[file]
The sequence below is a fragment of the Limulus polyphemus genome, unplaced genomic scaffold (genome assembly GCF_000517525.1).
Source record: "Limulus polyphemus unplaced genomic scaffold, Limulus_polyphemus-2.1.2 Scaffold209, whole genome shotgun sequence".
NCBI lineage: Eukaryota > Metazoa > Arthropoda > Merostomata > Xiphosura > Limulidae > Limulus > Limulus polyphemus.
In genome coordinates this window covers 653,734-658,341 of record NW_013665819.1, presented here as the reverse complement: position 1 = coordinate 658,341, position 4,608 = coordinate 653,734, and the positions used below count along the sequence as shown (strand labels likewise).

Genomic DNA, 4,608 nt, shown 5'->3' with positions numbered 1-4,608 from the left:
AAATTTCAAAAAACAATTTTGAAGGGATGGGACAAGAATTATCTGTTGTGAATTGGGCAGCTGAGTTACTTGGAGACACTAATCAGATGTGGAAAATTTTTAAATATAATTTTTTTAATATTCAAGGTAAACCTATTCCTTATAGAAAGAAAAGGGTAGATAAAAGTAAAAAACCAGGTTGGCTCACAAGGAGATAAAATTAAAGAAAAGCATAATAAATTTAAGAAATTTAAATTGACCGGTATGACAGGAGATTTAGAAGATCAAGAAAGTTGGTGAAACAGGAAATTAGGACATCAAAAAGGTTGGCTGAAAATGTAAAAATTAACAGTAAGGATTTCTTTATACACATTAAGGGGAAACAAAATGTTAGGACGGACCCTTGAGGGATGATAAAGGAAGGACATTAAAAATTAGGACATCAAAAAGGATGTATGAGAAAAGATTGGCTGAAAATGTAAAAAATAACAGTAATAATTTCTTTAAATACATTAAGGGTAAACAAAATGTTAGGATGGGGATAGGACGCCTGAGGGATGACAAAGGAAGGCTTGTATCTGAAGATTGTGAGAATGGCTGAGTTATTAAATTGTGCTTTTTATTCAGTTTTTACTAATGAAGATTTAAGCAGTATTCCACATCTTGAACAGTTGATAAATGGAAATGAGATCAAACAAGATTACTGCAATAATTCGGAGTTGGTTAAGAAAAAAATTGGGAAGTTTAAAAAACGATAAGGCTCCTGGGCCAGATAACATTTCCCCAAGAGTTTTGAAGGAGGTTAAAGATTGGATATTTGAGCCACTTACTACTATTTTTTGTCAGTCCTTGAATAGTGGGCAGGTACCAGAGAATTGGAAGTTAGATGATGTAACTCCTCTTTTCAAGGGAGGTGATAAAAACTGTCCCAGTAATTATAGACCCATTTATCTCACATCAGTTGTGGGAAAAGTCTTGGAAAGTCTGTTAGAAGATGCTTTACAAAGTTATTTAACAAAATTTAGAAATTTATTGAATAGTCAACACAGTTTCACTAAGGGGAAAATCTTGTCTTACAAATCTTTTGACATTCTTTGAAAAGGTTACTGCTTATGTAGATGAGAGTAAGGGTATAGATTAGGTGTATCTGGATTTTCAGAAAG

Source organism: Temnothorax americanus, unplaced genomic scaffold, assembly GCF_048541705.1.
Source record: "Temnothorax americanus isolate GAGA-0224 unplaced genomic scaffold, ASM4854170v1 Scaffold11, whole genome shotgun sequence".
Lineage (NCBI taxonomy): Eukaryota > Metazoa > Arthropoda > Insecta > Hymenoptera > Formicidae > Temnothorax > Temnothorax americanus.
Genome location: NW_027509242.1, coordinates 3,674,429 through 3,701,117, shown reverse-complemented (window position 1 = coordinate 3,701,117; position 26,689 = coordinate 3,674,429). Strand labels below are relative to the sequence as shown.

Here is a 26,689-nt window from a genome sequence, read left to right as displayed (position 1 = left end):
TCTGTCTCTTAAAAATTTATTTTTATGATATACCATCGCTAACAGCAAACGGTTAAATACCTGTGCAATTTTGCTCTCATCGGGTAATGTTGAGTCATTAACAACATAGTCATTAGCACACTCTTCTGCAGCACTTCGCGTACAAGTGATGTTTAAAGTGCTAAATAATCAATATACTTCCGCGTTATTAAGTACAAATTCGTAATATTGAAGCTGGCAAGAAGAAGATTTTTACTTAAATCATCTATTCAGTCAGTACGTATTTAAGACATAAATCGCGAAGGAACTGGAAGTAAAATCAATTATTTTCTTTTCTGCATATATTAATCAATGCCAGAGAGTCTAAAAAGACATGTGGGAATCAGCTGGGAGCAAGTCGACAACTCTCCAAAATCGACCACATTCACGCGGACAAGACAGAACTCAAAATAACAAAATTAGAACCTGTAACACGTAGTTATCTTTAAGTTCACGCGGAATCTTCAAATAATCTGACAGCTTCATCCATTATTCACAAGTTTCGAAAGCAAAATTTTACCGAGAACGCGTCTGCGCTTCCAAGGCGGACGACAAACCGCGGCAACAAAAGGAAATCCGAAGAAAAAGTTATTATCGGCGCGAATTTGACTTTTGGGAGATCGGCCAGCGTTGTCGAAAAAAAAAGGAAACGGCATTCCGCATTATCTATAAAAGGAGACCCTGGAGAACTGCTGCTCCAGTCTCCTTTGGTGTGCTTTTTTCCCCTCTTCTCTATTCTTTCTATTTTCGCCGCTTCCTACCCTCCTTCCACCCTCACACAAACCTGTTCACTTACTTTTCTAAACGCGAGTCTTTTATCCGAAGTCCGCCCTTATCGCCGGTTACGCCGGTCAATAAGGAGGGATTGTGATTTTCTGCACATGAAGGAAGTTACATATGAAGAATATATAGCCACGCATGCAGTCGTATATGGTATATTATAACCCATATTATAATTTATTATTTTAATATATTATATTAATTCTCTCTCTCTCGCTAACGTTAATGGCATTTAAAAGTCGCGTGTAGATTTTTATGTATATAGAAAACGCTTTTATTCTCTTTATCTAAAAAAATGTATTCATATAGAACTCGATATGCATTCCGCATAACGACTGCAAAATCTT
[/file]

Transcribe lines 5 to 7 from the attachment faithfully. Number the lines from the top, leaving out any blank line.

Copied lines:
Genomic DNA, 4,608 nt, shown 5'->3' with positions numbered 1-4,608 from the left:
AAATTTCAAAAAACAATTTTGAAGGGATGGGACAAGAATTATCTGTTGTGAATTGGGCAGCTGAGTTACTTGGAGACACTAATCAGATGTGGAAAATTTTTAAATATAATTTTTTTAATATTCAAGGTAAACCTATTCCTTATAGAAAGAAAAGGGTAGATAAAAGTAAAAAACCAGGTTGGCTCACAAGGAGATAAAATTAAAGAAAAGCATAATAAATTTAAGAAATTTAAATTGACCGGTATGACAGGAGATTTAGAAGATCAAGAAAGTTGGTGAAACAGGAAATTAGGACATCAAAAAGGTTGGCTGAAAATGTAAAAATTAACAGTAAGGATTTCTTTATACACATTAAGGGGAAACAAAATGTTAGGACGGACCCTTGAGGGATGATAAAGGAAGGACATTAAAAATTAGGACATCAAAAAGGATGTATGAGAAAAGATTGGCTGAAAATGTAAAAAATAACAGTAATAATTTCTTTAAATACATTAAGGGTAAACAAAATGTTAGGATGGGGATAGGACGCCTGAGGGATGACAAAGGAAGGCTTGTATCTGAAGATTGTGAGAATGGCTGAGTTATTAAATTGTGCTTTTTATTCAGTTTTTACTAATGAAGATTTAAGCAGTATTCCACATCTTGAACAGTTGATAAATGGAAATGAGATCAAACAAGATTACTGCAATAATTCGGAGTTGGTTAAGAAAAAAATTGGGAAGTTTAAAAAACGATAAGGCTCCTGGGCCAGATAACATTTCCCCAAGAGTTTTGAAGGAGGTTAAAGATTGGATATTTGAGCCACTTACTACTATTTTTTGTCAGTCCTTGAATAGTGGGCAGGTACCAGAGAATTGGAAGTTAGATGATGTAACTCCTCTTTTCAAGGGAGGTGATAAAAACTGTCCCAGTAATTATAGACCCATTTATCTCACATCAGTTGTGGGAAAAGTCTTGGAAAGTCTGTTAGAAGATGCTTTACAAAGTTATTTAACAAAATTTAGAAATTTATTGAATAGTCAACACAGTTTCACTAAGGGGAAAATCTTGTCTTACAAATCTTTTGACATTCTTTGAAAAGGTTACTGCTTATGTAGATGAGAGTAAGGGTATAGATTAGGTGTATCTGGATTTTCAGAAAG

Source organism: Temnothorax americanus, unplaced genomic scaffold, assembly GCF_048541705.1.